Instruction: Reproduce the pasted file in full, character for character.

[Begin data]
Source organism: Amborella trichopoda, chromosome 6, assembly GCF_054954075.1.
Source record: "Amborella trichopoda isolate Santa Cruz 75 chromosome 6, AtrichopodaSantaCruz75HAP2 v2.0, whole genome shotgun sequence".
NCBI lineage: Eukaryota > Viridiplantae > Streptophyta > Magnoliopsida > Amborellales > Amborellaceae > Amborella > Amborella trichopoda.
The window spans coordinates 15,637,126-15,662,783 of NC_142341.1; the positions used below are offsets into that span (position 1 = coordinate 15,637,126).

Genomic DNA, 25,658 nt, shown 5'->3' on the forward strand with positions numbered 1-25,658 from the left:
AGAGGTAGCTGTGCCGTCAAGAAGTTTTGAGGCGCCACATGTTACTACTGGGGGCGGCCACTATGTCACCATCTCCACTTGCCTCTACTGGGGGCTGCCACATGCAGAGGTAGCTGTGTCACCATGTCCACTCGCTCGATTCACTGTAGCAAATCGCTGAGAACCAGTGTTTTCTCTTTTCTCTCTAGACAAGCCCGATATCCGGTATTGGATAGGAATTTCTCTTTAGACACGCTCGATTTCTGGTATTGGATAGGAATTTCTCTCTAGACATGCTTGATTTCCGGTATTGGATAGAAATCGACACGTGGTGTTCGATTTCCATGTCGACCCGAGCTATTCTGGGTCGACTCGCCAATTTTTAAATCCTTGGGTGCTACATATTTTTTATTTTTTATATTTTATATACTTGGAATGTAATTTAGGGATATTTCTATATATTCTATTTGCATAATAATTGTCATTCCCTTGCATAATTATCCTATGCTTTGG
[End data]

Source organism: Amborella trichopoda, chromosome 6, assembly GCF_054954075.1.
Source record: "Amborella trichopoda isolate Santa Cruz 75 chromosome 6, AtrichopodaSantaCruz75HAP2 v2.0, whole genome shotgun sequence".
NCBI lineage: Eukaryota > Viridiplantae > Streptophyta > Magnoliopsida > Amborellales > Amborellaceae > Amborella > Amborella trichopoda.
The window spans coordinates 15,637,126-15,662,783 of NC_142341.1; the positions used below are offsets into that span (position 1 = coordinate 15,637,126).

Genomic DNA, 25,658 nt, shown 5'->3' on the forward strand with positions numbered 1-25,658 from the left:
AGAGGTAGCTGTGCCGTCAAGAAGTTTTGAGGCGCCACATGTTACTACTGGGGGCGGCCACTATGTCACCATCTCCACTTGCCTCTACTGGGGGCTGCCACATGCAGAGGTAGCTGTGTCACCATGTCCACTCGCTCGATTCACTGTAGCAAATCGCTGAGAACCAGTGTTTTCTCTTTTCTCTCTAGACAAGCCCGATATCCGGTATTGGATAGGAATTTCTCTTTAGACACGCTCGATTTCTGGTATTGGATAGGAATTTCTCTCTAGACATGCTTGATTTCCGGTATTGGATAGAAATCGACACGTGGTGTTCGATTTCCATGTCGACCCGAGCTATTCTGGGTCGACTCGCCAATTTTTAAATCCTTGGGTGCTACATATTTTTTATTTTTTATATTTTATATACTTGGAATGTAATTTAGGGATATTTCTATATATTCTATTTGCATAATAATTGTCATTCCCTTGCATAATTATCCTATGCTTTGG